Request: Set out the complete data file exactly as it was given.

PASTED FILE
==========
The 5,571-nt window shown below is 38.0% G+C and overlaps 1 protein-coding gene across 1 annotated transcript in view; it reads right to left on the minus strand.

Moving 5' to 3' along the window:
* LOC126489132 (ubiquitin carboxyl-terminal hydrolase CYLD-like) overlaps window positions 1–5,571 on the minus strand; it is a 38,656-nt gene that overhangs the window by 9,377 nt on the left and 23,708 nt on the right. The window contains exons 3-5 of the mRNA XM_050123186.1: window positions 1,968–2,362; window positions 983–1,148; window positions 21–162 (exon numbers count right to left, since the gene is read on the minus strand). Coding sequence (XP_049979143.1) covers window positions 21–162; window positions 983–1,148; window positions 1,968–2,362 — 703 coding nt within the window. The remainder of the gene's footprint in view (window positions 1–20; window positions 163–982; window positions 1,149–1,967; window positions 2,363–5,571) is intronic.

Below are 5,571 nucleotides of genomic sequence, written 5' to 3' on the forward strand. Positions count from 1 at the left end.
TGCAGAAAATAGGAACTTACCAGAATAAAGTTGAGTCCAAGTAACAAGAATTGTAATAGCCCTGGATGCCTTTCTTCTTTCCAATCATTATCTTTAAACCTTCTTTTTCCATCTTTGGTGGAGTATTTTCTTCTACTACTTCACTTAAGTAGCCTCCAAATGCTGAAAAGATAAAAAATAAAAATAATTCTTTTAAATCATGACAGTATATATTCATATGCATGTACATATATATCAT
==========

The 5,571-nt window shown below is 38.0% G+C and overlaps 1 protein-coding gene across 1 annotated transcript in view; it reads right to left on the minus strand.

Moving 5' to 3' along the window:
* LOC126489132 (ubiquitin carboxyl-terminal hydrolase CYLD-like) overlaps window positions 1–5,571 on the minus strand; it is a 38,656-nt gene that overhangs the window by 9,377 nt on the left and 23,708 nt on the right. The window contains exons 3-5 of the mRNA XM_050123186.1: window positions 1,968–2,362; window positions 983–1,148; window positions 21–162 (exon numbers count right to left, since the gene is read on the minus strand). Coding sequence (XP_049979143.1) covers window positions 21–162; window positions 983–1,148; window positions 1,968–2,362 — 703 coding nt within the window. The remainder of the gene's footprint in view (window positions 1–20; window positions 163–982; window positions 1,149–1,967; window positions 2,363–5,571) is intronic.

Below are 5,571 nucleotides of genomic sequence, written 5' to 3' on the forward strand. Positions count from 1 at the left end.
TGCAGAAAATAGGAACTTACCAGAATAAAGTTGAGTCCAAGTAACAAGAATTGTAATAGCCCTGGATGCCTTTCTTCTTTCCAATCATTATCTTTAAACCTTCTTTTTCCATCTTTGGTGGAGTATTTTCTTCTACTACTTCACTTAAGTAGCCTCCAAATGCTGAAAAGATAAAAAATAAAAATAATTCTTTTAAATCATGACAGTATATATTCATATGCATGTACATATATATCAT